The population of Mosul has endured huge suffering in the war to retake the northern Iraqi city from terror group ISIS and trauma cases among civilians are sharply rising in the last stages of battle, Doctors Without Borders (MSF) said on Wednesday.
The city’s basic infrastructure has also been hard hit, with six western districts almost completely destroyed and initial repairs expected to cost more than $1 billion, the United Nations said.
Tens of thousands of civilians remain trapped among the shattered buildings in ISIS’s final redoubt in Mosul’s Old City by the western bank of the Tigris river, MSF said.
Civilians who have managed to get medical treatment are suffering from burns and shrapnel and blast injuries, while many are in need of critical care and are under-nourished, MSF officials said.
But there is concern that only a small number of the civilians were getting the medical attention they required.
“Really, (there is) a huge level of human suffering,” Jonathan Henry, MSF emergency coordinator in west Mosul, told reporters in Geneva after spending six weeks in Iraq.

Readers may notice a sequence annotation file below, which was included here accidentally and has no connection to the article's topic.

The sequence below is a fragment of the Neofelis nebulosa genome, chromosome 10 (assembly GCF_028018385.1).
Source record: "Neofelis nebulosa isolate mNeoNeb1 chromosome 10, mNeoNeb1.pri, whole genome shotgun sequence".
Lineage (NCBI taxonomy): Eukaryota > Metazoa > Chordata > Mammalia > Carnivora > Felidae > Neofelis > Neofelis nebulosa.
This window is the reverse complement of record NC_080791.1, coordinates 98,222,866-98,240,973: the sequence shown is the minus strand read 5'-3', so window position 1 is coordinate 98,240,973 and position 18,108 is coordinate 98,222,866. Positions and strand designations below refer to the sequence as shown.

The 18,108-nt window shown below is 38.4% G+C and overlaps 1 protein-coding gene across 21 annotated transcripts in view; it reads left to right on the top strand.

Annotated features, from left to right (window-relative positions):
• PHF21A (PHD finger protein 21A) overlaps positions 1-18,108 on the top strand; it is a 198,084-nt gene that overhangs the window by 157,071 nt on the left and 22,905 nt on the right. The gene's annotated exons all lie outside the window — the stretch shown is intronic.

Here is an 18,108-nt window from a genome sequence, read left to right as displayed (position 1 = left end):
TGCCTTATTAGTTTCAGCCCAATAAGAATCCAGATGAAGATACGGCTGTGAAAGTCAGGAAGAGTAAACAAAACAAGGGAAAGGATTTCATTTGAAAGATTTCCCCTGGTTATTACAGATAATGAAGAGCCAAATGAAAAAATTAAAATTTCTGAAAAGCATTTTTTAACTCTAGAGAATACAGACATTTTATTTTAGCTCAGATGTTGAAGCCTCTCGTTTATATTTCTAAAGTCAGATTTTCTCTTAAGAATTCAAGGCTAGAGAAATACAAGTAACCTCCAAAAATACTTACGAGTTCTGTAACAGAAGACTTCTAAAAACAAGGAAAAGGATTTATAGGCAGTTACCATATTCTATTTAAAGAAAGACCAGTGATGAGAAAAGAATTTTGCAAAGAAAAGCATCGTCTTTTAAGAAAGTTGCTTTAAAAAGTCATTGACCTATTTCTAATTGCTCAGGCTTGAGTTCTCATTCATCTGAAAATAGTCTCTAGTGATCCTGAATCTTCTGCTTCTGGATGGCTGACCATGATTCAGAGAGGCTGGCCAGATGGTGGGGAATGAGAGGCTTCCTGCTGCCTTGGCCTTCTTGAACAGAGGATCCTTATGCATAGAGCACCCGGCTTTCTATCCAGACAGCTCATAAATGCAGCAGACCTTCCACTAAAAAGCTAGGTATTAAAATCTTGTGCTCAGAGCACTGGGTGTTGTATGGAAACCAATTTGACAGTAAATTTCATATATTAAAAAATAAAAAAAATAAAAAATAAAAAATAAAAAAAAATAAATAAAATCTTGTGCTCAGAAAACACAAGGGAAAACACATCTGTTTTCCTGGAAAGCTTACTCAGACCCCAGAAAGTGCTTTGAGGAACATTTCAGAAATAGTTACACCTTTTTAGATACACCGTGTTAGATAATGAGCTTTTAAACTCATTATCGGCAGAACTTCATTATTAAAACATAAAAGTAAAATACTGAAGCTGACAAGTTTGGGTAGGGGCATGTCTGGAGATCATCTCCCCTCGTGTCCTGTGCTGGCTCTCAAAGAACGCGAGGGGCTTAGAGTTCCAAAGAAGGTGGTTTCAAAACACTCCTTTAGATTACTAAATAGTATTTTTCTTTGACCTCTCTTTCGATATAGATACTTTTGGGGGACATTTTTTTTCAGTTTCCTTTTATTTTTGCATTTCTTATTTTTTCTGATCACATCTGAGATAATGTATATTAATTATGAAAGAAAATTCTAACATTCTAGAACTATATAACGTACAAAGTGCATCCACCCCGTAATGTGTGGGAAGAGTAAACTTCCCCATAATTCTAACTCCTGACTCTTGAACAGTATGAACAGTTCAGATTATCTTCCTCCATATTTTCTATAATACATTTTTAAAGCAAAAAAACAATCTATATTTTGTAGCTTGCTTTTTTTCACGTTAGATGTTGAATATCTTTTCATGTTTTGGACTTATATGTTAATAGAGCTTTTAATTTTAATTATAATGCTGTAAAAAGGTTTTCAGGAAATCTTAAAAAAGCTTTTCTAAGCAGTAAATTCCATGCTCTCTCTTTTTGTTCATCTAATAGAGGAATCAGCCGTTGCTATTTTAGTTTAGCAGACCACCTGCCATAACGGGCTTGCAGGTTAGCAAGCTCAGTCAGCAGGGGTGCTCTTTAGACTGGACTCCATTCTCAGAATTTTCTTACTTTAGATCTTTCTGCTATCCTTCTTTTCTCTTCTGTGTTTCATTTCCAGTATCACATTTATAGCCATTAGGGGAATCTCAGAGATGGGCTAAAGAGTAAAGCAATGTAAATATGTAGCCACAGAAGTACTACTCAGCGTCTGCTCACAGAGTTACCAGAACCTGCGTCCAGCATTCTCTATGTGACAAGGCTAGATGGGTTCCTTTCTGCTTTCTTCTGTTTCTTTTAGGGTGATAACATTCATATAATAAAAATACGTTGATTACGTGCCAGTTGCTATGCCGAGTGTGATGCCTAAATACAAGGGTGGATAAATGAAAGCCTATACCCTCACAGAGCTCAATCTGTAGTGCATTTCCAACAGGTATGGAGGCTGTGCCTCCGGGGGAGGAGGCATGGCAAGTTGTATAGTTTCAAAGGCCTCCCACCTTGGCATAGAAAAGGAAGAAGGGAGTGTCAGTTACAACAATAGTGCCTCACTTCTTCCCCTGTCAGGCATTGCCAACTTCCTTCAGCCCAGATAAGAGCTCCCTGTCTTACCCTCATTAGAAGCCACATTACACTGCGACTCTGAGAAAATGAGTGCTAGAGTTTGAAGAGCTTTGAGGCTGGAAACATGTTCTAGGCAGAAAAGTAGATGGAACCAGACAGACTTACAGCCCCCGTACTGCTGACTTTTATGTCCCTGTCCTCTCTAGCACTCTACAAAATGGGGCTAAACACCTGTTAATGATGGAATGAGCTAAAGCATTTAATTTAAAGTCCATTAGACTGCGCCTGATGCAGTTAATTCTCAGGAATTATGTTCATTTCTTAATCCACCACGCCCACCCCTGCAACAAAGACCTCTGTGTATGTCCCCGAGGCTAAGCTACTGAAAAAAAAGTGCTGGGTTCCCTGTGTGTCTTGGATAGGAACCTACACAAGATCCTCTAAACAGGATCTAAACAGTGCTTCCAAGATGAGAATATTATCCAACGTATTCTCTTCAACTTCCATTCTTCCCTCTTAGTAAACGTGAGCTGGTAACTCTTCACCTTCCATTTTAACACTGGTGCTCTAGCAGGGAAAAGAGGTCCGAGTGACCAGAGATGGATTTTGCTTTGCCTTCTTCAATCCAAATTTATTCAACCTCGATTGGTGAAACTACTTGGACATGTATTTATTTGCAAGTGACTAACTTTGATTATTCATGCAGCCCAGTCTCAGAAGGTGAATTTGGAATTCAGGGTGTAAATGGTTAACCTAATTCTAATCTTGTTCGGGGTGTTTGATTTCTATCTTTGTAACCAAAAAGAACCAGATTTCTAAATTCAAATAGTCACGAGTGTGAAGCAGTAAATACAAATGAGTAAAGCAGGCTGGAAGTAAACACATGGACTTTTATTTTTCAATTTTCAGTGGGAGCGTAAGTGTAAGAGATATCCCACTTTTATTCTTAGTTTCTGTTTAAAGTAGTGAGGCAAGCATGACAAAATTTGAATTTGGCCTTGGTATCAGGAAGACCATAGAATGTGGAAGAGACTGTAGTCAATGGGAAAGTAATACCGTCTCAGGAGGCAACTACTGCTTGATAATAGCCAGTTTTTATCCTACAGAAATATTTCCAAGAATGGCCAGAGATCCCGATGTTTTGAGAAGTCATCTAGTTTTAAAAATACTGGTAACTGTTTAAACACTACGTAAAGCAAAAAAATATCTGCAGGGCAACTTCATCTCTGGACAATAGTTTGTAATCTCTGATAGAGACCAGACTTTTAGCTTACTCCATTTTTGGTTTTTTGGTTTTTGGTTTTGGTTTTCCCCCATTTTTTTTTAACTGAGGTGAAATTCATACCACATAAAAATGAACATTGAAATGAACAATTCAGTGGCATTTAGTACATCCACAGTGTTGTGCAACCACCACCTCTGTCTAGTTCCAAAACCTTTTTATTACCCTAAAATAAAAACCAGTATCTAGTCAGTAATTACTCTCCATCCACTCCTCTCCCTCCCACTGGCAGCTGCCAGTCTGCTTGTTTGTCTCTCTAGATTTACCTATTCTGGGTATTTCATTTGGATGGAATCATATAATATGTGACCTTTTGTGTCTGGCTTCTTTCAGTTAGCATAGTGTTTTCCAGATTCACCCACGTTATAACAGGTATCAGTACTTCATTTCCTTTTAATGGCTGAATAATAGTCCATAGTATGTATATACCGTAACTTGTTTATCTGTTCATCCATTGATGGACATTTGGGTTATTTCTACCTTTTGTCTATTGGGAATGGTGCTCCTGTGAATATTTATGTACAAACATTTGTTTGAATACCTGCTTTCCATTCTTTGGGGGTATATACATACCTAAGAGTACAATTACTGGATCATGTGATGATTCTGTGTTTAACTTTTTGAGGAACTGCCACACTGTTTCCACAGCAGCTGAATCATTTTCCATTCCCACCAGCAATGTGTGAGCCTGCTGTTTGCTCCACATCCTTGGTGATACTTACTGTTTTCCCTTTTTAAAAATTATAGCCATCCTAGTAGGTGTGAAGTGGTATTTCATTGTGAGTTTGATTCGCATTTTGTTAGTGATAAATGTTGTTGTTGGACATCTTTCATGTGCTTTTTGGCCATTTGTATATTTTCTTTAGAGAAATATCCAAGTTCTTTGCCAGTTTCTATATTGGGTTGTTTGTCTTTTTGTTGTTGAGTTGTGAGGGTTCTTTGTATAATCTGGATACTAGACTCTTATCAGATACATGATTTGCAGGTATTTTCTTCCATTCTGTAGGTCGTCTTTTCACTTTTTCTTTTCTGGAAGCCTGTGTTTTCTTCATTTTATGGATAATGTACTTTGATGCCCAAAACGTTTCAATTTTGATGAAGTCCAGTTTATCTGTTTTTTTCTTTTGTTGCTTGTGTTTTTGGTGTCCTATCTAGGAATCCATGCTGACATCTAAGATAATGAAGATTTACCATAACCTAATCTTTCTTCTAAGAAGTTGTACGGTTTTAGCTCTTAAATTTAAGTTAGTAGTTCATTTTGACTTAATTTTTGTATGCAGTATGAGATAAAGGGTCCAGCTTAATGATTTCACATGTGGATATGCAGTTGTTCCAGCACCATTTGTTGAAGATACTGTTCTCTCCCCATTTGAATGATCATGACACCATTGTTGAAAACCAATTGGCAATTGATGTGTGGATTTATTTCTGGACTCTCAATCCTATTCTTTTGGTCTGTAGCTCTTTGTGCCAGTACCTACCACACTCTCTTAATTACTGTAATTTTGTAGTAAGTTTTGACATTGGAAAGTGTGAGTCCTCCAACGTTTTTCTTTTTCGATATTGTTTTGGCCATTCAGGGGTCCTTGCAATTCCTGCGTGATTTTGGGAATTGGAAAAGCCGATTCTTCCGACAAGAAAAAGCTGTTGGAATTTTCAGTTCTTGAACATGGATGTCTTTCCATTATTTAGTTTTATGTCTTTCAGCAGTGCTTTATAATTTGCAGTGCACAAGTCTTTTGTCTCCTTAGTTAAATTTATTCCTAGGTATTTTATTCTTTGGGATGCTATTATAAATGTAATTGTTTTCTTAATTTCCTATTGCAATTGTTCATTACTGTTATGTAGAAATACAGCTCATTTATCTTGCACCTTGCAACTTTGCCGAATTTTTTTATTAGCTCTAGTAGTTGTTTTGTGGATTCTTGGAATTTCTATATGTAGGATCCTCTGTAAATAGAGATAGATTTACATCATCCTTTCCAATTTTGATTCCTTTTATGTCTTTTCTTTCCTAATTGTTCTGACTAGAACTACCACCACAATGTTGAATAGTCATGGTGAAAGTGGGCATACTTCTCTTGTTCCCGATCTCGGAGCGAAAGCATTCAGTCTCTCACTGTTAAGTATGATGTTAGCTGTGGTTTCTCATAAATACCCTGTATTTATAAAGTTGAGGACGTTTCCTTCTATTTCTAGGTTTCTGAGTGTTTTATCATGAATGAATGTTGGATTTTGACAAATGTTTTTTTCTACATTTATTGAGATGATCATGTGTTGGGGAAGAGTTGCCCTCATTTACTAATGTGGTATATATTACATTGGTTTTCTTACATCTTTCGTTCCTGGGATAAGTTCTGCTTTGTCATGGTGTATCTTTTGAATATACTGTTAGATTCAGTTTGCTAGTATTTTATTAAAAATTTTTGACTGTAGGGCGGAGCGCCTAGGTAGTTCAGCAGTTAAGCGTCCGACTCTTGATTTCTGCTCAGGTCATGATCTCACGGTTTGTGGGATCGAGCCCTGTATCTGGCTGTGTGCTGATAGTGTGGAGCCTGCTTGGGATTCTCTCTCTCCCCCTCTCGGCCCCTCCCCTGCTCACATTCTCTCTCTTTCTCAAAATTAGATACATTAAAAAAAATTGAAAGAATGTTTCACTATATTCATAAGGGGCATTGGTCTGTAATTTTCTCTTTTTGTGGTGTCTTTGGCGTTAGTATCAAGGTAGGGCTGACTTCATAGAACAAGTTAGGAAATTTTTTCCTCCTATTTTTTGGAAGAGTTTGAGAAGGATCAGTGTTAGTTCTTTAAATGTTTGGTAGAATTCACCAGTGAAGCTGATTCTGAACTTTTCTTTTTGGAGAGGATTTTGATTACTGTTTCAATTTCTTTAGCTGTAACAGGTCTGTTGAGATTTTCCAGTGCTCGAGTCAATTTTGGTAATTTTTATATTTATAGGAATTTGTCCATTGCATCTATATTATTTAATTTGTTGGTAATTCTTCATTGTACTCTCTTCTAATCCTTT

“This is a massive population that has been traumatized from a very brutal and horrific conflict,” he said.
Iraqi commanders have predicted final victory in Mosul this week after a grinding eight-month assault that has pushed ISIS into a rectangle no more than 300 by 500 meters in the city whose population used to be 2 million.
International charity Save the Children said in a separate report that fighting and years of living under ISIS have left Mosul’s children with dangerous levels of psychological damage.
Findings from focus group discussions with 65 children in a displacement camp south of Mosul found that children are so deeply scarred by memories of extreme violence they are living in constant fear for their lives, unable to show emotions, and suffering from vivid “waking nightmares”.